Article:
Ex-Starbucks regional director alleges racial discrimination

Shannon Phillips claims she was fired for protesting bias against white employees

Ex-Starbucks regional director alleges racial discrimination

A former Starbucks regional director has accused the coffee shop chain of discriminating against white employees following the wrongful arrests of two black men at a Philadelphia store last year.

Shannon Phillips filed a federal suit against Starbucks after she was fired in 2018 for supposedly protesting the coffee shop chain’s discrimination of white employees.

Phillips said the issue began after two black men, Rashon Nelson and Donte Robinson, were accosted by police at a Starbucks in Rittenhouse Square.

A store employee had the two men arrested because they had allegedly stayed at the coffee shop without ordering anything.

Several protests were held against the wrongful arrests, including one in front of the Rittenhouse Square store.

READ MORE: Starbucks closes 8,000 stores for ‘unconscious bias’ training

Starbucks responded by handing out disciplinary actions to its employees, which Phillips claims was a way for the company to convince the community that it had properly addressed the issue.

However, Phillips claimed Starbucks also failed to discipline the store employee who reported Nelson and Robinson to the police and the black district manager who was responsible for the Rittenhouse Square store.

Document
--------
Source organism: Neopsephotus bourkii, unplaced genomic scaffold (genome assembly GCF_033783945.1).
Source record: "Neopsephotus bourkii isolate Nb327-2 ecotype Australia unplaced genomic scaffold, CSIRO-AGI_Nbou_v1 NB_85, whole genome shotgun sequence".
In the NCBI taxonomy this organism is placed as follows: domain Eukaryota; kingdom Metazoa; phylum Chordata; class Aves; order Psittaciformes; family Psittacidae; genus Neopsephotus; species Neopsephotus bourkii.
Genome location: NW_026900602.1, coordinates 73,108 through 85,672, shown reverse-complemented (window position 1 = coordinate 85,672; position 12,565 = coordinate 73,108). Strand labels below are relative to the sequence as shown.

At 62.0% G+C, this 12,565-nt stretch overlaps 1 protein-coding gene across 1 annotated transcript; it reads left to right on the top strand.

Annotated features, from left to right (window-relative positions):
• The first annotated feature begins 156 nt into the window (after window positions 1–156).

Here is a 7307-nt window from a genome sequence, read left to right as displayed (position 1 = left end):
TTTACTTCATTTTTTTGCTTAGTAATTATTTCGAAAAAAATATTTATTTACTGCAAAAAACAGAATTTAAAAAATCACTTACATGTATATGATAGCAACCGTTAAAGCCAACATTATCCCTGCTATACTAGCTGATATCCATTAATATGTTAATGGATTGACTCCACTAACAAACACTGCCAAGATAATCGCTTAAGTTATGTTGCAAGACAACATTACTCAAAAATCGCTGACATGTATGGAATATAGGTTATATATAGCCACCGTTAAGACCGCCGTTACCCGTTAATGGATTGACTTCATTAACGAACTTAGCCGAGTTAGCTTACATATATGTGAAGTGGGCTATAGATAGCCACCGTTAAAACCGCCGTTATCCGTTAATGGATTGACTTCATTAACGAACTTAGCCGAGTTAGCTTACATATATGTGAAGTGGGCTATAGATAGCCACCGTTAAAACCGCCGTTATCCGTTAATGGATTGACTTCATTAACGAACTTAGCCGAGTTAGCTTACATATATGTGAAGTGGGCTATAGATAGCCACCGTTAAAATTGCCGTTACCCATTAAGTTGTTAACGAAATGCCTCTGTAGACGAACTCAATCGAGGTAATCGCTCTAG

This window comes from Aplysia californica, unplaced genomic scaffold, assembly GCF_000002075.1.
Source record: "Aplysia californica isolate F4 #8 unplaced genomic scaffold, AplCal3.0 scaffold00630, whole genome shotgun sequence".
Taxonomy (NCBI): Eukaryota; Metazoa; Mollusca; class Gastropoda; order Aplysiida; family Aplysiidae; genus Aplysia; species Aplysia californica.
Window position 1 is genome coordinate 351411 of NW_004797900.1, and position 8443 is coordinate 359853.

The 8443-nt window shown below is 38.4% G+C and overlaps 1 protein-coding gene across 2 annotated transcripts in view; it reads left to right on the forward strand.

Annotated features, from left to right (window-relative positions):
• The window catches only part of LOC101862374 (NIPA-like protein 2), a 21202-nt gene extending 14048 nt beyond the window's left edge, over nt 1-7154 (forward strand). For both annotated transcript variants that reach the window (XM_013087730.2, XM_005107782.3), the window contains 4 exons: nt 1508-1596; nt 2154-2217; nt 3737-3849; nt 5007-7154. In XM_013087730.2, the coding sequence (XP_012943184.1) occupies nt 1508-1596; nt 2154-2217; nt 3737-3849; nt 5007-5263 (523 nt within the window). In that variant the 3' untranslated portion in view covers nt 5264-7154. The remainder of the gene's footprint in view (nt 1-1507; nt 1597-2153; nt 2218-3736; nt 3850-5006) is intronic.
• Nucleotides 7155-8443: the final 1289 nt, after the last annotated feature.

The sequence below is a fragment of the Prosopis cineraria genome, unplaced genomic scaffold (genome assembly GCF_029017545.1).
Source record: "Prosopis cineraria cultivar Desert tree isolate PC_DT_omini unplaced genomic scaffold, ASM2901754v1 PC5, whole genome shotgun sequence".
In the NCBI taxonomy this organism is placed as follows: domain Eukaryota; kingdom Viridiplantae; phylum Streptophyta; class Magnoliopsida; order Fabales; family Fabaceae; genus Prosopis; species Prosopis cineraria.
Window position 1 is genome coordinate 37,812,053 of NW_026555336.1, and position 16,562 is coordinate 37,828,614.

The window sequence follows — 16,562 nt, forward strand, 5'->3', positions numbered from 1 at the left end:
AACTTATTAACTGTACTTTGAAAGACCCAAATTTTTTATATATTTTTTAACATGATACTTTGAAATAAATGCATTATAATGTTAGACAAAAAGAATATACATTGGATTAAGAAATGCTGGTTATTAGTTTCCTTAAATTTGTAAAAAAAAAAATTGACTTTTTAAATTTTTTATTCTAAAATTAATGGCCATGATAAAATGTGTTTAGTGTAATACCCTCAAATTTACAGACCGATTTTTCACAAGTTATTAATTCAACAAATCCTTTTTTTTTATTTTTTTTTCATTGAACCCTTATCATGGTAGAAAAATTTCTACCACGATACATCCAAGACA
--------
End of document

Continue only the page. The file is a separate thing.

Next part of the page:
‘Not recoverable’
As part of the disciplinary actions, Phillips was allegedly told by the company to suspend a white district manager accused of discriminatory conduct. Non-white salaried managers working under the district manager in question had complained they were being paid less than white employees.

Phillips refused to act on the order because she said she knew applications and salaries were reviewed and set by the Starbucks’ Partner Resources division, not district managers. She also vouched for the man whom she said was not racist and never made discriminatory comments.

Starbucks fired Phillips the following day. The complainant said the only explanation she was given was that the situation between her and the company was “not recoverable.”

“I was terminated because I am white,” she said in her EEOC Charge of Discrimination, which was filed with the Pennsylvania Human Relations Commission. “If I was black, I would not have been terminated.”

Phillips said her dismissal caused her “emotional distress”. She is now seeking recompense from Starbucks to make up for lost earnings and benefits.

Starbucks denies Phillips’ claims and is ready to defend itself in court, according to a company spokesperson.

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